The refugee crisis, globalization’s drawbacks, and novel health-care delivery systems were all themes at Dutch Design Week 2015.
One of the ambassadors at Manon van Hoeckel’s “In Limbo Embassy”
Every year, the students of the Design Academy Eindhoven in the Netherlands take on thorny social, political, and cultural issues with their graduation projects. Here are three of this year’s standouts, exhibited in conjunction with Dutch Design Week 2015.
In Limbo Embassy
Even before Angela Merkel’s 180-degree turn on the Syrian refugee crisis, the issue of undocumented migrants had become a pressing concern in Europe. For refugees whose application for asylum status had been rejected, Manon van Hoeckel created a mobile pop-up safe space for dialogue and interaction. Formerly in-limbo immigrants are enlisted as volunteer ambassadors to explore legal loopholes. For instance, while they can’t legally work, refugees have rights to freedom of expression and the press, allowing them to participate in the embassy’s activities as a performance and sell a range of portraits (top) called “Printed Matters.” The project was a finalist in the Dutch Design Awards, and its online platform is now used to promote a variety of ways that people can help refugees.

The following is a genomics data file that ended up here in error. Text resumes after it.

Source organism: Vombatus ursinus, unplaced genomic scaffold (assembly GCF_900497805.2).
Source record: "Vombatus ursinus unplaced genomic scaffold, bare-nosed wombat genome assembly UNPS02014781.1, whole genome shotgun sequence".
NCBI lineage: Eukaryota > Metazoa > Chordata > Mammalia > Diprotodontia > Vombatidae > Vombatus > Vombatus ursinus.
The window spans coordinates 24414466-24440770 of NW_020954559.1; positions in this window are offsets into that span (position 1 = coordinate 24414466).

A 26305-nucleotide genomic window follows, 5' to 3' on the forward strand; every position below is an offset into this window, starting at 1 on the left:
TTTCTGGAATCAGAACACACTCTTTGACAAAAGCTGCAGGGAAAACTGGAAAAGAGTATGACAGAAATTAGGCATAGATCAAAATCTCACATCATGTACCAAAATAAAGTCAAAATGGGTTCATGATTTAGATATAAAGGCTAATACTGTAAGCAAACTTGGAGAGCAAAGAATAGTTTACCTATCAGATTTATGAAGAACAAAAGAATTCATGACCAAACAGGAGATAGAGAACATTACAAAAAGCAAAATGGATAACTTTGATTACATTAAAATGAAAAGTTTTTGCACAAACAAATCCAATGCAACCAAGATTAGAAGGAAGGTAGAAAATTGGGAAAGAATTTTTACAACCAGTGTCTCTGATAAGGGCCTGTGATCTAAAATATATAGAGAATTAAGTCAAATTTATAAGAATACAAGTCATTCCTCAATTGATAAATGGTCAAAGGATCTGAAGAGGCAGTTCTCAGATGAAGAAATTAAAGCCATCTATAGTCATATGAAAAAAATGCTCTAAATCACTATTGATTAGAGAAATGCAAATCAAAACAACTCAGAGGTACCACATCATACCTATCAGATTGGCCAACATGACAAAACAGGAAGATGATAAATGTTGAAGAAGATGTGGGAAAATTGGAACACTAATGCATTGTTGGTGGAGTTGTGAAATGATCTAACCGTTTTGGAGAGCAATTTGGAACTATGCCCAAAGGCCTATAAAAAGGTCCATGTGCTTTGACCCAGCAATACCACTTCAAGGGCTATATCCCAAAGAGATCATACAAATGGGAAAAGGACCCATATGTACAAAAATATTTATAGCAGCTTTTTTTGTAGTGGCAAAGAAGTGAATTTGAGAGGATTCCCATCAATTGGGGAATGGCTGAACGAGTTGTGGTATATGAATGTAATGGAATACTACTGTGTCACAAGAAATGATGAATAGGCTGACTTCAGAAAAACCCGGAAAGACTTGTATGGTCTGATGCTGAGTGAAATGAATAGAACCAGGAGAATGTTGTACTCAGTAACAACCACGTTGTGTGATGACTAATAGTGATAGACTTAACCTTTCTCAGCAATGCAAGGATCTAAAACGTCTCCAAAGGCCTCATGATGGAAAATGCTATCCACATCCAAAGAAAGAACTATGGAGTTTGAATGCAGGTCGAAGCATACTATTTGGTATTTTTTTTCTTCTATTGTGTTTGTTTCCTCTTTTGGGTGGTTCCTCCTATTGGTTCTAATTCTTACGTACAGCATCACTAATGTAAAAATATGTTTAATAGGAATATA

Fish on Dry Land
Going against the grain of her generation’s cityward migration pattern, Marta Sif Ólafsdóttir moved out of Reykjavik to the small fishing town of Ísafjörður in Iceland when she turned 20. While she discovered a satisfyingly full life—contrary to her family and friends’ expectations—she noted the lack of economic opportunities as a reason for the brain and youth drain from provincial towns. Drawing on the visual language of local fishing equipment, she developed a product range comprising a coat stand, table, stool, and lamp that add a nautical twist to the otherwise utilitarian Nordic design language. By producing the range in Ísafjörður, she hopes to inspire locals to look at their surroundings differently.
Man’s Best Friend
Other than slobbery friendship, the function of the world’s millions of dogs has slipped since our hunter-gatherer days. Our canine companions need a new purpose—a 2009 study by New Zealand’s Victoria University of Wellington revealed that the environmental impact of pooches is worse than that of SUVs. With this and an underserved elderly population in mind, Archibald Godts from Belgium has explored pup-enabled frail-care solutions. The four products he has designed are a pillbox that helps seniors schedule their meds, a pouch around the dog’s neck to protect an owner’s valuables or help them carry medications, saddlebags for weighty groceries, and a cart that can be hitched to dogs as a way to assist mobility-impaired owners.